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Posts Tagged ‘validation’

FDA Upgrades Human Factors and Usability Expectations

Tuesday, August 2nd, 2011

Mark Crawford

Less uncertainty from the FDA, and a smoother 510(k) submission process, is always a good thing.
That’s why most medical device manufacturers (MDMs) support the new FDA guidance document released on June 22 that will improve the safety of medical devices by conducting more human factors engineering.

The 37-page document, entitled “Applying Human Factors and Usability Engineering to Optimize Medical Device Design,” states that its “recommendations are intended to improve the usability of devices to reduce use error, injuries from medical devices, and product recalls.”
The FDA requires that manufacturers conduct risk analyses to determine the risks associated with device use. “If analysis indicates there is a moderate to high risk of use error, then the manufacturer should perform human factors testing,” states the draft document (this testing, however, is required for certain products that are already viewed as higher risk, such as infusion pumps).

According to the document, the sample size for a human factors study may need to be expanded if the device has users with distinctly different characteristics, such as use responsibilities, age ranges, skill sets, or experience levels. If this is the case, validation-testing activities should include 15 from each major user group. “Requiring that sample size for these studies is expected to be a concern for industry, due to the expense and logistics of conducting validation usability studies that test actual users under realistic conditions, user production or pre-production models,” says Virgil Dickson, editor at FDAnews.

Section 8 of the draft document, entitled “Mitigation and Control of Use-Related Hazards,” states that “use-related hazards that are identified through analytical approaches or formative evaluations should be designed out or controlled prior to submitting the device for HFE/UE validation testing. Use-related hazards often require a combination of mitigation and control strategies. The following list presents the order of overall priority for applying strategies to control or mitigate risks of use-related hazards:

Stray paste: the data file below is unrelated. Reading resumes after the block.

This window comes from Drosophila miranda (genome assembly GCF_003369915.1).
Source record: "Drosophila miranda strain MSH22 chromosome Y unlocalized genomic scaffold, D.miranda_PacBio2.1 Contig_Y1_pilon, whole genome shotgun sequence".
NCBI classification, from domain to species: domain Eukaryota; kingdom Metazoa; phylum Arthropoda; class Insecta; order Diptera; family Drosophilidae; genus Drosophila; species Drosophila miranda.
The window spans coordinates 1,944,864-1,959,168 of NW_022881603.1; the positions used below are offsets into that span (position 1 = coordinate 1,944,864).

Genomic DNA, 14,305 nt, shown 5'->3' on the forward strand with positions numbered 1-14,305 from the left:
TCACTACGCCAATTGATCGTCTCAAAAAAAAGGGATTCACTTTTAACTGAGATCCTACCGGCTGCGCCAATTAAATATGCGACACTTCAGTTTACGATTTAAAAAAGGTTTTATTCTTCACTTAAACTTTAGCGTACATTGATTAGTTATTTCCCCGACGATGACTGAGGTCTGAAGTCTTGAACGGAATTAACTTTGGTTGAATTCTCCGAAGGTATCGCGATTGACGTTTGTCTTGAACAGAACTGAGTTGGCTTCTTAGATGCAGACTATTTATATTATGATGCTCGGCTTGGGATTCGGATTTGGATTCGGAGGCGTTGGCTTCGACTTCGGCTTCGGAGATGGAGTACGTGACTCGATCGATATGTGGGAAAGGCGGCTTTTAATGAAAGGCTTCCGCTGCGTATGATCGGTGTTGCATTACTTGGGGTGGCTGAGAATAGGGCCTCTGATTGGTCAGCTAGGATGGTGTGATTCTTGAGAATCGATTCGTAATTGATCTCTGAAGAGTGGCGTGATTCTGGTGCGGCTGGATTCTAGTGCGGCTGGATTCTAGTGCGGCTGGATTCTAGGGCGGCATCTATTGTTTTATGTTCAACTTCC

• Modify the device design to remove a hazard or reduce its consequences: For example, making the user interface intuitive and ensuring that critical information is effectively communicated to the user can reduce the likelihood of or eliminate certain use-related hazards. If hazards cannot be eliminated, the design should, to the extent possible, reduce their likelihood and the severity of any consequences.
• Make the user interface, including its operating logic, error tolerant: When errors occur during device use, such as users pressing an adjacent key on a keypad, the device should act to preclude a hazardous outcome. Safety mechanisms such as physical safety guards, shielded controls, or software or hardware interlocks will make the design more tolerant of errors that users might make.
• Alert users to the hazard: When neither design nor safety features will eliminate a use-related hazard or adequately mitigate the consequences, the device should detect the condition and provide an adequate warning signal to users.
• Develop written procedures and training for safe operation: If it is impossible to eliminate hazards through any of the previous strategies, or to enhance other control or mitigation strategies, then written procedures, labeling enhancements, and training for safe operation are the remaining options.”
This is good protocol when it comes to redesigning devices and improving user interactions to mitigate possible hazardous situations—it’s also a helpful view of how the FDA expects MDMs to proceed at this sometimes-challenging stage of device development.

The FDA is currently soliciting comments and suggestions on the draft. Send comments to docket No. FDA-2011-D-0469 by September 19, 2011. The complete draft document can be accessed at: www.fda.gov/MedicalDevices/DeviceRegulationandGuidance/GuidanceDocuments/ucm259748.htm#b.
The final document will replace “Medical Device Use-Safety: Incorporating Human Factors Engineering into Risk Management,” which took effect in July 2000.